Our View: Career Choices

KS Staff

Summary: According to an analytic list of the best and worst jobs, some of the best jobs fall only in math and sciences. For many students who came to study majors that don’t relate to those subjects, finding a good job out of college doesn’t seem hopeful, but that doesn’t mean we should give up.

On Tuesday, Careercast.com came out with its latest annual rankings of the best and worst jobs. The website is known for its analyzing 200 jobs and their work environment, stress levels, hiring outlook and average pay, then combining them to create an overall score for the jobs of 2015. More importantly, looking at the top 10 best jobs there is a common theme: most included math- and science-related careers like actuary, mathematician, statistician or data scientist. Additionally, most or all featured 6-figure salaries. 

In contrast, looking at the worst jobs, you have lumberjack, cook, taxi driver and yes; Three of the worst 10 jobs were newspaper reporter, broadcaster and photojournalist. These jobs had the worst net growth, most stress and struggle to get a $50,000 a year salary.

Aside from the fact that some of us may be in for a rude awakening after graduation, it seems the best growth in America is through sciences and math, subjects that many of us college students have a terrible history with it.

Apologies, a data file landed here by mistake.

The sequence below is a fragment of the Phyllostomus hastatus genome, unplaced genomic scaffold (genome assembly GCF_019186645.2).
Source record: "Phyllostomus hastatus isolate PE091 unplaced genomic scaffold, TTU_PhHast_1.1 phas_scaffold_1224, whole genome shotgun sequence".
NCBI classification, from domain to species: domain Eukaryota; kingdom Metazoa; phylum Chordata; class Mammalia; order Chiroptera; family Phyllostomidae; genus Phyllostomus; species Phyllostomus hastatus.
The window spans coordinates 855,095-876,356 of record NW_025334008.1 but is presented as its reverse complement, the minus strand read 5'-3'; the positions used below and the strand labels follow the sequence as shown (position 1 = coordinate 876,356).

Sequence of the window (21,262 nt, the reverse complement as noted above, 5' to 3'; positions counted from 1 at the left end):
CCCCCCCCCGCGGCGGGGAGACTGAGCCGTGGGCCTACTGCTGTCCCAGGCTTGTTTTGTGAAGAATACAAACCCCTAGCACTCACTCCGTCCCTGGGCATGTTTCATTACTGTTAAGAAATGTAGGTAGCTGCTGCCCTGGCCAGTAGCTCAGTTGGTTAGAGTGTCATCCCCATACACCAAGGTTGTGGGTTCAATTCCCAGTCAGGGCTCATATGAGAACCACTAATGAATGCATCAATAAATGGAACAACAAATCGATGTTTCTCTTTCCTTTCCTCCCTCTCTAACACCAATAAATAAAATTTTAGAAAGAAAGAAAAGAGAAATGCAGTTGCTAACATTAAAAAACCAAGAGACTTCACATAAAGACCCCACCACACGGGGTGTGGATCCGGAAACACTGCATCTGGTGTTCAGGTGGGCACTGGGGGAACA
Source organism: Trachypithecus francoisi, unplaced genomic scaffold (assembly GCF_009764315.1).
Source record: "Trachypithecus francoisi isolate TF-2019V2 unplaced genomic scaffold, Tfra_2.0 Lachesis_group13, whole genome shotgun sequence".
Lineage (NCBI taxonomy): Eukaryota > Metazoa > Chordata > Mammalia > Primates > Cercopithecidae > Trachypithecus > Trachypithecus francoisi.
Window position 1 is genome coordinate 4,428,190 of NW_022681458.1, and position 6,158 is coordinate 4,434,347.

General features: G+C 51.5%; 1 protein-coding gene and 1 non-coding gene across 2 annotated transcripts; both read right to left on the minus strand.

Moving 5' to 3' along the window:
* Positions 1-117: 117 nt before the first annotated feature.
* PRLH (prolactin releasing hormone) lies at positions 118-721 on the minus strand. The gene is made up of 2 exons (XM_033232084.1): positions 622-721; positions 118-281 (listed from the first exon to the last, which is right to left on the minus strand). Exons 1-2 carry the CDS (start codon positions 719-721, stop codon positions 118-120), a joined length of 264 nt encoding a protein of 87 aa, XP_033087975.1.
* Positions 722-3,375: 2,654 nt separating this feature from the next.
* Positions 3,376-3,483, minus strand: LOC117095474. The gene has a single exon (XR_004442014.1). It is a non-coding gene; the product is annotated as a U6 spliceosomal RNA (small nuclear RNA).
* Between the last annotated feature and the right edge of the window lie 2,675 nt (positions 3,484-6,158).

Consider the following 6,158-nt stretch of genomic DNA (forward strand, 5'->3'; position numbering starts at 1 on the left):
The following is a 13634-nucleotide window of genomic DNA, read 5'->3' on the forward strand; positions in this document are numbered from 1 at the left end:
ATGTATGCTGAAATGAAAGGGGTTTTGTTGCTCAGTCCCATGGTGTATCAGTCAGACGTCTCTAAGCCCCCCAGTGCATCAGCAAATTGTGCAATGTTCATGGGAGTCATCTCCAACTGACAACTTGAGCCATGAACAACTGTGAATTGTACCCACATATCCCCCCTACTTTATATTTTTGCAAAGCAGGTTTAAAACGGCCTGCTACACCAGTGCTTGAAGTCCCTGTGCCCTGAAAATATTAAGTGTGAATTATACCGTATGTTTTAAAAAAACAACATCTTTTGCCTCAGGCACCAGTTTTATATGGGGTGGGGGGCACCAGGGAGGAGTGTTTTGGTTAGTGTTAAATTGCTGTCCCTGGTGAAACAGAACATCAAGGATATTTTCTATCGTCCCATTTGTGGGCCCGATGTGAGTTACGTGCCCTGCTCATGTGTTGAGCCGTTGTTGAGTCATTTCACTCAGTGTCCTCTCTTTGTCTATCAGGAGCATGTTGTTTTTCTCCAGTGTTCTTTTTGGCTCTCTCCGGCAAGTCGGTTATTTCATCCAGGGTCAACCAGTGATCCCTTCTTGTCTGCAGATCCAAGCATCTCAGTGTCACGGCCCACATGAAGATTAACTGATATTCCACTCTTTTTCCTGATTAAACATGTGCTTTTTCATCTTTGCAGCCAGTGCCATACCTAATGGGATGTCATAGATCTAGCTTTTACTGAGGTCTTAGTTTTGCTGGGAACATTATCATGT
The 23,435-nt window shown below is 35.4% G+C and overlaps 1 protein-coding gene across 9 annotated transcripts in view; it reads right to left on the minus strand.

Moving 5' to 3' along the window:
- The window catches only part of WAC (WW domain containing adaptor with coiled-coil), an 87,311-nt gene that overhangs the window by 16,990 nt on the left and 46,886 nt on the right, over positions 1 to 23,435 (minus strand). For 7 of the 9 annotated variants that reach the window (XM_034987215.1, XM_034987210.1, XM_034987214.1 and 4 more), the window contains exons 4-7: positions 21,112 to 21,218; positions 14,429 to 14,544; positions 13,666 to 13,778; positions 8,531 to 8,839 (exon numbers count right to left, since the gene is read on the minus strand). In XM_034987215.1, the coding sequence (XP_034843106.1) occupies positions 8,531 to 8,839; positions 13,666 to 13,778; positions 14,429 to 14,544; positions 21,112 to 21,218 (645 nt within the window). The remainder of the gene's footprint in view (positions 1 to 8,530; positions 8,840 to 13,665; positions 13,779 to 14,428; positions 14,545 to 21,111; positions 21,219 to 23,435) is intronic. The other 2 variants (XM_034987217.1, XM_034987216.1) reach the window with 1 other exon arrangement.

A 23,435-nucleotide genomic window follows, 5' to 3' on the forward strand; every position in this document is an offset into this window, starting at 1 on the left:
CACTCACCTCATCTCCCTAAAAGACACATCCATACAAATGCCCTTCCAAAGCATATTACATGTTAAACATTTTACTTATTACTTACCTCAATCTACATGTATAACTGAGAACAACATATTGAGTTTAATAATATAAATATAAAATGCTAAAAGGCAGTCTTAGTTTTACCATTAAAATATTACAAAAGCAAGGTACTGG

A Bachelor of Science can’t exactly fix everything. But this is where a potentially fun job and low salaries conflict with a less-than-thrilling job with good pay. For most students coming out of college, the most important thing is money, especially when your loans start to defer and you find yourself without a good job.

Obviously, with this newspaper and the staff members of other student media on campus, these rankings are quite revealing. As students, we face the same worries that every other student seeking a degree does. It’s our belief that, despite rankings telling us otherwise, we look at the skills, real-world experience and, most importantly, the overall value of a Kent State education, and know there is hope.